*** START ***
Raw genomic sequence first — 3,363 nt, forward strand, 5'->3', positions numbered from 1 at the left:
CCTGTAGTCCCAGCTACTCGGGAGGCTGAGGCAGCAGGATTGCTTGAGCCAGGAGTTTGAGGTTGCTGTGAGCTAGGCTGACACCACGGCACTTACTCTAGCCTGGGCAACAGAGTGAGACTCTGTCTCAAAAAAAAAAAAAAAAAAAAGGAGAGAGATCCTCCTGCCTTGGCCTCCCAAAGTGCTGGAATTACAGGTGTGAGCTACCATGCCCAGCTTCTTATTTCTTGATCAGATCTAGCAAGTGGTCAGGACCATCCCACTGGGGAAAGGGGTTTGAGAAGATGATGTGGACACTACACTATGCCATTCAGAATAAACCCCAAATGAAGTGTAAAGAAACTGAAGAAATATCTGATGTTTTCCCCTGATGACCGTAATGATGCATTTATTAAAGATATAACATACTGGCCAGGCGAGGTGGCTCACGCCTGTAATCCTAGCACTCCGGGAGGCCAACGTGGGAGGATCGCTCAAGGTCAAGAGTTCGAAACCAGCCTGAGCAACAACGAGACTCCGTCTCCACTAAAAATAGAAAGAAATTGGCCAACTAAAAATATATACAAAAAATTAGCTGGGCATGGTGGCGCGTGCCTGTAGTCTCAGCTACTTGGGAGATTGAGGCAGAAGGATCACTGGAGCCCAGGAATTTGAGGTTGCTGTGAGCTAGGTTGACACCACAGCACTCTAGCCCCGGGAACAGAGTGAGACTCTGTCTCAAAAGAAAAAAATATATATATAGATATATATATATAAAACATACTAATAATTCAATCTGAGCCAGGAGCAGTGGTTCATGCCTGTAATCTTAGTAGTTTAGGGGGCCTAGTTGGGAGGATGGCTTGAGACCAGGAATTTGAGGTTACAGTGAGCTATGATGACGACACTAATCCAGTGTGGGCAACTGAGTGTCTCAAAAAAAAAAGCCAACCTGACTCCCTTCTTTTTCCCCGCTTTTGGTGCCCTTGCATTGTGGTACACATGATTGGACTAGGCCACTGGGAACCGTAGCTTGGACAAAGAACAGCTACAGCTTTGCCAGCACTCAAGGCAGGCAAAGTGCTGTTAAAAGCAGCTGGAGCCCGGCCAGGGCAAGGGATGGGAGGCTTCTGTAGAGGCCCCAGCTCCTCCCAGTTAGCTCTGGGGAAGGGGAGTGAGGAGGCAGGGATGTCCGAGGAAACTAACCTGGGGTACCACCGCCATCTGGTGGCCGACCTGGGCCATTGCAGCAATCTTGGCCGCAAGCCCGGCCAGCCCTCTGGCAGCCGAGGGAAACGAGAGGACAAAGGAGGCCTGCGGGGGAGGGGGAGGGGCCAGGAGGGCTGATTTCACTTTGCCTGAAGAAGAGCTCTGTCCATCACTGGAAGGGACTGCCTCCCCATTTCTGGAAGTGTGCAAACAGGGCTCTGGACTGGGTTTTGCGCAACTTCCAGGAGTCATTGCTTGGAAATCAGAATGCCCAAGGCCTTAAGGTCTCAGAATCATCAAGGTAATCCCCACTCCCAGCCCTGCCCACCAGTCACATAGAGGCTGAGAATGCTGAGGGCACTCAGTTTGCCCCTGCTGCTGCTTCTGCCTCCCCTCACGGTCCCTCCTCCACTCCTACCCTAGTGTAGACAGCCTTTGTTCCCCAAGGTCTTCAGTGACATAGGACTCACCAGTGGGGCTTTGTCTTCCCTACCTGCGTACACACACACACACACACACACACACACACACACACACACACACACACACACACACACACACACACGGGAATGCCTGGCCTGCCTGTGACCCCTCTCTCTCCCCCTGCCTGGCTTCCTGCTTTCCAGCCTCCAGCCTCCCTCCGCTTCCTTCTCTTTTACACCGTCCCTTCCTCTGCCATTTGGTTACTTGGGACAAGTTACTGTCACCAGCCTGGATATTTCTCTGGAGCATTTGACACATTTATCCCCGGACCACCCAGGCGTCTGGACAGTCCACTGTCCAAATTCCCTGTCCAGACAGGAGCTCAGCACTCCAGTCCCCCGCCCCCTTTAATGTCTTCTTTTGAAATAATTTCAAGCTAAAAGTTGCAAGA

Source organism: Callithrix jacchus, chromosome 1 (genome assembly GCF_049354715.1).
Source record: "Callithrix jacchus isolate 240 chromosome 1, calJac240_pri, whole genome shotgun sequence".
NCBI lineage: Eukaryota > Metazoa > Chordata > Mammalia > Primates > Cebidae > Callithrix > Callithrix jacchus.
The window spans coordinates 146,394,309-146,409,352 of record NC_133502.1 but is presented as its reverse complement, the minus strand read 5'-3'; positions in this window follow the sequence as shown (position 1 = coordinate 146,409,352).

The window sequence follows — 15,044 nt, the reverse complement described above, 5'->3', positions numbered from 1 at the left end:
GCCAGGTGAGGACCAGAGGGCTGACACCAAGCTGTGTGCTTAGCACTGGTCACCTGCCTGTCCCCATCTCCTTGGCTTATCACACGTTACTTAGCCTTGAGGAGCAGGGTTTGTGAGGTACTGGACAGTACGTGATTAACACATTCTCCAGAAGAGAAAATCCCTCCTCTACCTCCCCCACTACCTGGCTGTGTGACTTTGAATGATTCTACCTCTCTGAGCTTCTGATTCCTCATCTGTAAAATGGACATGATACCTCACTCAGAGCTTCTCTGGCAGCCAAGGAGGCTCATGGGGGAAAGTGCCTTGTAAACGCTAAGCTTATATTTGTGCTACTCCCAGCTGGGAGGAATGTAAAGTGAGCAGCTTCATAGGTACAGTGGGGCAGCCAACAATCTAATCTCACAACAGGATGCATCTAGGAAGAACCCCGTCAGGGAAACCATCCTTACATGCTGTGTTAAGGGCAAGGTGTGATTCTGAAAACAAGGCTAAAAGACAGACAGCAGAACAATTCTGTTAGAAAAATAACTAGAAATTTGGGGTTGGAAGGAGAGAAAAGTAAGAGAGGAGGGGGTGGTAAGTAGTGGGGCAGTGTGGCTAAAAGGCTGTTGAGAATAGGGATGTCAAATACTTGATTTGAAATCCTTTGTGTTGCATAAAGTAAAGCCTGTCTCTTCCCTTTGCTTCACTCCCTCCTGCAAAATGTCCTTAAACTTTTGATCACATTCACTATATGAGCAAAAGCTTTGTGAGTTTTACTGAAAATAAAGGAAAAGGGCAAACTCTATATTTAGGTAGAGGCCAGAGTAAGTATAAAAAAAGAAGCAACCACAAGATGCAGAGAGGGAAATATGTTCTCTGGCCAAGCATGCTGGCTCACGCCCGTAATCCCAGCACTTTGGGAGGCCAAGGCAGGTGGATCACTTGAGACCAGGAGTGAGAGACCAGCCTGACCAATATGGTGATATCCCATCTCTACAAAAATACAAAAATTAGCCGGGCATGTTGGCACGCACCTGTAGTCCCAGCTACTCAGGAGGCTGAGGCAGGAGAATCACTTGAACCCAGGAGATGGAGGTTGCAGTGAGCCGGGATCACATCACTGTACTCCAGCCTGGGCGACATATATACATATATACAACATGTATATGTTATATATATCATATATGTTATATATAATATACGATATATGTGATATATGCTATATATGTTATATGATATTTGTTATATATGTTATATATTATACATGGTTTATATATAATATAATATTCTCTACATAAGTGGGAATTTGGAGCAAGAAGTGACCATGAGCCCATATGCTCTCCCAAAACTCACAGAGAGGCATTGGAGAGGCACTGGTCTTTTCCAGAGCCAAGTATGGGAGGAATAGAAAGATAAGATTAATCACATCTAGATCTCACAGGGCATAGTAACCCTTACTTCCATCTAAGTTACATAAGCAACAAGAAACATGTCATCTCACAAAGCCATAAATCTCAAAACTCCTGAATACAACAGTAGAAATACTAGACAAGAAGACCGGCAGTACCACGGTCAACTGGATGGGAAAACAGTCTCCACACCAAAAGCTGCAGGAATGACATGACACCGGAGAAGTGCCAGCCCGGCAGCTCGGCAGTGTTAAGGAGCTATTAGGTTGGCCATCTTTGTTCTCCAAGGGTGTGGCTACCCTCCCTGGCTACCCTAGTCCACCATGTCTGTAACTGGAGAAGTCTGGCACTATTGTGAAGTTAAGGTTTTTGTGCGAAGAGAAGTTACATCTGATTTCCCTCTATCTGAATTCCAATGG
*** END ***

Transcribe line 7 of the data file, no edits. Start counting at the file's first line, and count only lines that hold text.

The window sequence follows — 15,044 nt, the reverse complement described above, 5'->3', positions numbered from 1 at the left end: